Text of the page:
What’s the best thing to do on a hot, dry New Mexico afternoon? River rafting, of course!
There are probably a half dozen companies running raft trips out of either Taos or Santa Fe, with a variety of choices: Morning trip? Afternoon trip? All day? Two day? Mild or wild? Once you choose the trip, there’s no real difference between the companies… on any given route, they all put in and take out at the same spots. Prices are pretty much the same, too.
We chose Far Flung Adventure’s Race Course trip – half day, "wild," and leaving at a time that fit our schedule. We were added to a larger church group from Texas, back for their third year with Far Flung, which we took as a testimonial of sorts.
Put on a life vest, grab a paddle and head to your raft. Each inflatable rubber raft holds six or eight passengers plus a guide; you sit on the outside tube with your feet inside and follow the guide’s directions. After a short instruction session in flat water ("Paddle FORWARD! Goooood. Paddle BACKWARD! Goooood. Now right side FORWARD! Gooooood." And so on.) we were out into the current.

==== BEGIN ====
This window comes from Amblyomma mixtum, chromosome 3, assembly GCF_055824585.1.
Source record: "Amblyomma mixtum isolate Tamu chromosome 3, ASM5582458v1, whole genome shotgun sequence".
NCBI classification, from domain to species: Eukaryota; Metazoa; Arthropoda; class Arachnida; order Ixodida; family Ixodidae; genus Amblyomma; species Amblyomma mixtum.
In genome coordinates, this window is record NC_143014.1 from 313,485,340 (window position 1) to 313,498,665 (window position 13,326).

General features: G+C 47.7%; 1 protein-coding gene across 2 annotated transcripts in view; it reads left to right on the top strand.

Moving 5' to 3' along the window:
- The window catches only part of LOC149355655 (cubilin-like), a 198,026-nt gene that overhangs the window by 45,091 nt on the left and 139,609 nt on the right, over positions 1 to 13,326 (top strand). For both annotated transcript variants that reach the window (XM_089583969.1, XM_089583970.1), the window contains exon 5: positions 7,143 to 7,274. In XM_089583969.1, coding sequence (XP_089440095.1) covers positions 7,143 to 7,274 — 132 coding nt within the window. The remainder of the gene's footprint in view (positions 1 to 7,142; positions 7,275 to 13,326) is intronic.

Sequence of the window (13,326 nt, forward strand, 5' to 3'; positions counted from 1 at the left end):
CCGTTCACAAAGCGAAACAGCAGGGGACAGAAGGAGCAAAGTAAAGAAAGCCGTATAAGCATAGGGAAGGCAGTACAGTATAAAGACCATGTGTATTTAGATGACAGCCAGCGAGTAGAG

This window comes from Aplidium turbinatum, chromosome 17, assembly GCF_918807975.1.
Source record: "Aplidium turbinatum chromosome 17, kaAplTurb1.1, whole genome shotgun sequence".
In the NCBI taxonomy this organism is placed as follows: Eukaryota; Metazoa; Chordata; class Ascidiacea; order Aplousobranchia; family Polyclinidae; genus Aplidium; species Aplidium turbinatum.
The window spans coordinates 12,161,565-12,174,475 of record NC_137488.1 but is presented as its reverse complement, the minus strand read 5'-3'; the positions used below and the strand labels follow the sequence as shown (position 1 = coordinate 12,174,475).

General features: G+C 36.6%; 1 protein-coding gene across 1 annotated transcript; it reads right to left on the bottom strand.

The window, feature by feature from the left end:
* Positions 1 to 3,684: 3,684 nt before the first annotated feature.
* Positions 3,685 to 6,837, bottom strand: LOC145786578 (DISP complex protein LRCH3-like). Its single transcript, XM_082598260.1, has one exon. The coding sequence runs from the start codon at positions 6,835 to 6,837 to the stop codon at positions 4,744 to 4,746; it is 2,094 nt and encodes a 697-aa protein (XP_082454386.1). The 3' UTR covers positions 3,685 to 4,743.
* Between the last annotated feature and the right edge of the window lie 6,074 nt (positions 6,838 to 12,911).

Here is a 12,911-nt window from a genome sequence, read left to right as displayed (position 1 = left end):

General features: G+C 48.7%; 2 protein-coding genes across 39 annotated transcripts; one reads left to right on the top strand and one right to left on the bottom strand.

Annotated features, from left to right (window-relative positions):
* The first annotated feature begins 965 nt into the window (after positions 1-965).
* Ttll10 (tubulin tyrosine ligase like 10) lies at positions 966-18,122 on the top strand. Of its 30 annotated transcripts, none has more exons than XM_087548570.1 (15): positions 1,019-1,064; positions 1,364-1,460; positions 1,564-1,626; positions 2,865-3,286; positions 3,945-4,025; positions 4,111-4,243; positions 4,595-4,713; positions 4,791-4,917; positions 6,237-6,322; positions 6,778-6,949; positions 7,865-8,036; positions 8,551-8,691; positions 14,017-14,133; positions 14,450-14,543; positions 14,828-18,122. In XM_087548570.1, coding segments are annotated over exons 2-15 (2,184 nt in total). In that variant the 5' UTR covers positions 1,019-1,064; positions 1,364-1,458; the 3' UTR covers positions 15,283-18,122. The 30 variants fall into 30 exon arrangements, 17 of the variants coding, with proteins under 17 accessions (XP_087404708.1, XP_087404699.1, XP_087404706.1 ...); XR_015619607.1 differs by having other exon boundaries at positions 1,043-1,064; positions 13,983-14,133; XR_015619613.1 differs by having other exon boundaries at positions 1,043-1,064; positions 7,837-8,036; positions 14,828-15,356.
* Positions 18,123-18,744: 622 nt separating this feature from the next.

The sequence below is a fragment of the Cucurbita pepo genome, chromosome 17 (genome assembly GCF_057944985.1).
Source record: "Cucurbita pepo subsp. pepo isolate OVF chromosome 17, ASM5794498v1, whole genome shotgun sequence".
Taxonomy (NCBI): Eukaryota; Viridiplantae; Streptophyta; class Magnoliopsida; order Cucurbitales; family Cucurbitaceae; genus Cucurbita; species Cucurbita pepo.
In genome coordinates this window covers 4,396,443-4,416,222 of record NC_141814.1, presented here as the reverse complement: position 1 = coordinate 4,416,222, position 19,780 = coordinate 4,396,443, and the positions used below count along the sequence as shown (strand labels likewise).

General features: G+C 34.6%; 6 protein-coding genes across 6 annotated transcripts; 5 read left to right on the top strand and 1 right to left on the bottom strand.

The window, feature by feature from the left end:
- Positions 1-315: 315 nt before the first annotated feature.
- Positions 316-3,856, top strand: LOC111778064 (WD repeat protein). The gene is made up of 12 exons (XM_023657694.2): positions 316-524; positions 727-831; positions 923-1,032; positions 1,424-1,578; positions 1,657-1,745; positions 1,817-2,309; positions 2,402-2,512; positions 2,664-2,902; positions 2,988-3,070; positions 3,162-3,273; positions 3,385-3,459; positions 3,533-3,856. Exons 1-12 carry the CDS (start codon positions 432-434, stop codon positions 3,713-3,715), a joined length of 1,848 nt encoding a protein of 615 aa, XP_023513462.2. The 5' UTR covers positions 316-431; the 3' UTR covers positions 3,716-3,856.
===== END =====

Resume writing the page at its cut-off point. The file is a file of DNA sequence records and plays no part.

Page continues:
Race Course runs though Class 2 and 3 rapids. None are truly threatening, although the guides do their best to crank up everyone’s adrenaline by telling how gnarly and exciting it all is. What makes it exciting is being in the raft, low and close to the water. People in the front occasionally took some good water and the guide is able to make sure one side or the other takes the brunt of the splashing if they wish. On calmer stretches, you can slip off the raft and swim or just float alongside.
Water levels have a lot to do with how exciting the ride is and how long it takes. Early in the season the trip is faster and the rapids are rougher. As summer wears on the ride gets lazier and some rapids turn to shallow riffles.
Be sure to bring clothes – and shoes! - you don’t mind getting wet.
Price: $47.50, departs from Pilar Café, 20 minutes south of Taos. Half day trip takes about 2 1/2 hours; cold drinks and snacks provided at end of raft ride